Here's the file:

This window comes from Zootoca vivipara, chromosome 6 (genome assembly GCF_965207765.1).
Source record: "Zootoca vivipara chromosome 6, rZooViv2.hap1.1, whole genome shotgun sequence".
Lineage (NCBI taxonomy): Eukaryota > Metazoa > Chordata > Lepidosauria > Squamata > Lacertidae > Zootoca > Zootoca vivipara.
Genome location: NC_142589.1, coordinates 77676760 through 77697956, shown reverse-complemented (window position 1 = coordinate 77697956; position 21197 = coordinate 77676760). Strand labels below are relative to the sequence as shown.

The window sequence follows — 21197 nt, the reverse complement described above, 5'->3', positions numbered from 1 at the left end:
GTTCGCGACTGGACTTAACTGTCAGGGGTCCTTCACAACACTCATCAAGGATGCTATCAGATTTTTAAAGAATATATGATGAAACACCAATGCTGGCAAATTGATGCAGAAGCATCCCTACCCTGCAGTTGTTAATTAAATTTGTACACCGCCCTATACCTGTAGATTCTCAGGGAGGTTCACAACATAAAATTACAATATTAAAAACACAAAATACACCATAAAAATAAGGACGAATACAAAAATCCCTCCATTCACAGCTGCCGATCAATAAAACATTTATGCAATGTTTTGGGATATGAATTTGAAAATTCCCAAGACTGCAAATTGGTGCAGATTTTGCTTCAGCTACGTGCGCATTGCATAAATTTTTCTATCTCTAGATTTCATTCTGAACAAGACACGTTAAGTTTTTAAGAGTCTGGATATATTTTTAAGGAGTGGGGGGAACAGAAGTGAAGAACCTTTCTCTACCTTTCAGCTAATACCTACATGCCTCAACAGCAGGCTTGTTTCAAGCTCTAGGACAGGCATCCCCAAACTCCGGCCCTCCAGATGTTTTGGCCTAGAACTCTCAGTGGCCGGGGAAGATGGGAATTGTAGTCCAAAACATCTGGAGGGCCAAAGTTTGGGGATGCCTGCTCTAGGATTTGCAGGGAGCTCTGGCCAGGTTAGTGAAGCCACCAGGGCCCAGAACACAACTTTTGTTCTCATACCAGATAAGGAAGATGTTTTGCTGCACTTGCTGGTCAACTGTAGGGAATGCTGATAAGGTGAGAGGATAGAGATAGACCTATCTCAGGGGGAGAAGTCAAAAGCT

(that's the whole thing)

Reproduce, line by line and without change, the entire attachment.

This window comes from Zootoca vivipara, chromosome 6 (genome assembly GCF_965207765.1).
Source record: "Zootoca vivipara chromosome 6, rZooViv2.hap1.1, whole genome shotgun sequence".
Lineage (NCBI taxonomy): Eukaryota > Metazoa > Chordata > Lepidosauria > Squamata > Lacertidae > Zootoca > Zootoca vivipara.
Genome location: NC_142589.1, coordinates 77676760 through 77697956, shown reverse-complemented (window position 1 = coordinate 77697956; position 21197 = coordinate 77676760). Strand labels below are relative to the sequence as shown.

The window sequence follows — 21197 nt, the reverse complement described above, 5'->3', positions numbered from 1 at the left end:
GTTCGCGACTGGACTTAACTGTCAGGGGTCCTTCACAACACTCATCAAGGATGCTATCAGATTTTTAAAGAATATATGATGAAACACCAATGCTGGCAAATTGATGCAGAAGCATCCCTACCCTGCAGTTGTTAATTAAATTTGTACACCGCCCTATACCTGTAGATTCTCAGGGAGGTTCACAACATAAAATTACAATATTAAAAACACAAAATACACCATAAAAATAAGGACGAATACAAAAATCCCTCCATTCACAGCTGCCGATCAATAAAACATTTATGCAATGTTTTGGGATATGAATTTGAAAATTCCCAAGACTGCAAATTGGTGCAGATTTTGCTTCAGCTACGTGCGCATTGCATAAATTTTTCTATCTCTAGATTTCATTCTGAACAAGACACGTTAAGTTTTTAAGAGTCTGGATATATTTTTAAGGAGTGGGGGGAACAGAAGTGAAGAACCTTTCTCTACCTTTCAGCTAATACCTACATGCCTCAACAGCAGGCTTGTTTCAAGCTCTAGGACAGGCATCCCCAAACTCCGGCCCTCCAGATGTTTTGGCCTAGAACTCTCAGTGGCCGGGGAAGATGGGAATTGTAGTCCAAAACATCTGGAGGGCCAAAGTTTGGGGATGCCTGCTCTAGGATTTGCAGGGAGCTCTGGCCAGGTTAGTGAAGCCACCAGGGCCCAGAACACAACTTTTGTTCTCATACCAGATAAGGAAGATGTTTTGCTGCACTTGCTGGTCAACTGTAGGGAATGCTGATAAGGTGAGAGGATAGAGATAGACCTATCTCAGGGGGAGAAGTCAAAAGCT